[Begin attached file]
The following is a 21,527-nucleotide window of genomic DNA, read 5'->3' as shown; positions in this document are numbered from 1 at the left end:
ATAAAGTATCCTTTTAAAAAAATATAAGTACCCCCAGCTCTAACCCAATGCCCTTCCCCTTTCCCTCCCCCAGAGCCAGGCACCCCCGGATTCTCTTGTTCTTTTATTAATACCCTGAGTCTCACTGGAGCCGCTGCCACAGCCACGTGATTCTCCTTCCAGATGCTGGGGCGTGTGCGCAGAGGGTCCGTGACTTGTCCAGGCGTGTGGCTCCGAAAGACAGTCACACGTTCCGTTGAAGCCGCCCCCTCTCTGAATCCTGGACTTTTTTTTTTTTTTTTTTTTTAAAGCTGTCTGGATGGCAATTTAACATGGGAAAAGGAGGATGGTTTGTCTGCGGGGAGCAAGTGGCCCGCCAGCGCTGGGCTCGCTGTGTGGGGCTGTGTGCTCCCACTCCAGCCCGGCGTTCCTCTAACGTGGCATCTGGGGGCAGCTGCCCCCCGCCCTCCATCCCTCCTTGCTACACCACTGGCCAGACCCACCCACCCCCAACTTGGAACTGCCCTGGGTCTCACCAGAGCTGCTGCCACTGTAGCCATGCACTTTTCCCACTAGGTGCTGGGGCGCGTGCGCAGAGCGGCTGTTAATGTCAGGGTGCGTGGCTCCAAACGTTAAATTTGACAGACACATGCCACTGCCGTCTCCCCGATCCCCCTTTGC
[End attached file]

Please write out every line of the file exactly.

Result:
The following is a 21,527-nucleotide window of genomic DNA, read 5'->3' as shown; positions in this document are numbered from 1 at the left end:
ATAAAGTATCCTTTTAAAAAAATATAAGTACCCCCAGCTCTAACCCAATGCCCTTCCCCTTTCCCTCCCCCAGAGCCAGGCACCCCCGGATTCTCTTGTTCTTTTATTAATACCCTGAGTCTCACTGGAGCCGCTGCCACAGCCACGTGATTCTCCTTCCAGATGCTGGGGCGTGTGCGCAGAGGGTCCGTGACTTGTCCAGGCGTGTGGCTCCGAAAGACAGTCACACGTTCCGTTGAAGCCGCCCCCTCTCTGAATCCTGGACTTTTTTTTTTTTTTTTTTTTTAAAGCTGTCTGGATGGCAATTTAACATGGGAAAAGGAGGATGGTTTGTCTGCGGGGAGCAAGTGGCCCGCCAGCGCTGGGCTCGCTGTGTGGGGCTGTGTGCTCCCACTCCAGCCCGGCGTTCCTCTAACGTGGCATCTGGGGGCAGCTGCCCCCCGCCCTCCATCCCTCCTTGCTACACCACTGGCCAGACCCACCCACCCCCAACTTGGAACTGCCCTGGGTCTCACCAGAGCTGCTGCCACTGTAGCCATGCACTTTTCCCACTAGGTGCTGGGGCGCGTGCGCAGAGCGGCTGTTAATGTCAGGGTGCGTGGCTCCAAACGTTAAATTTGACAGACACATGCCACTGCCGTCTCCCCGATCCCCCTTTGC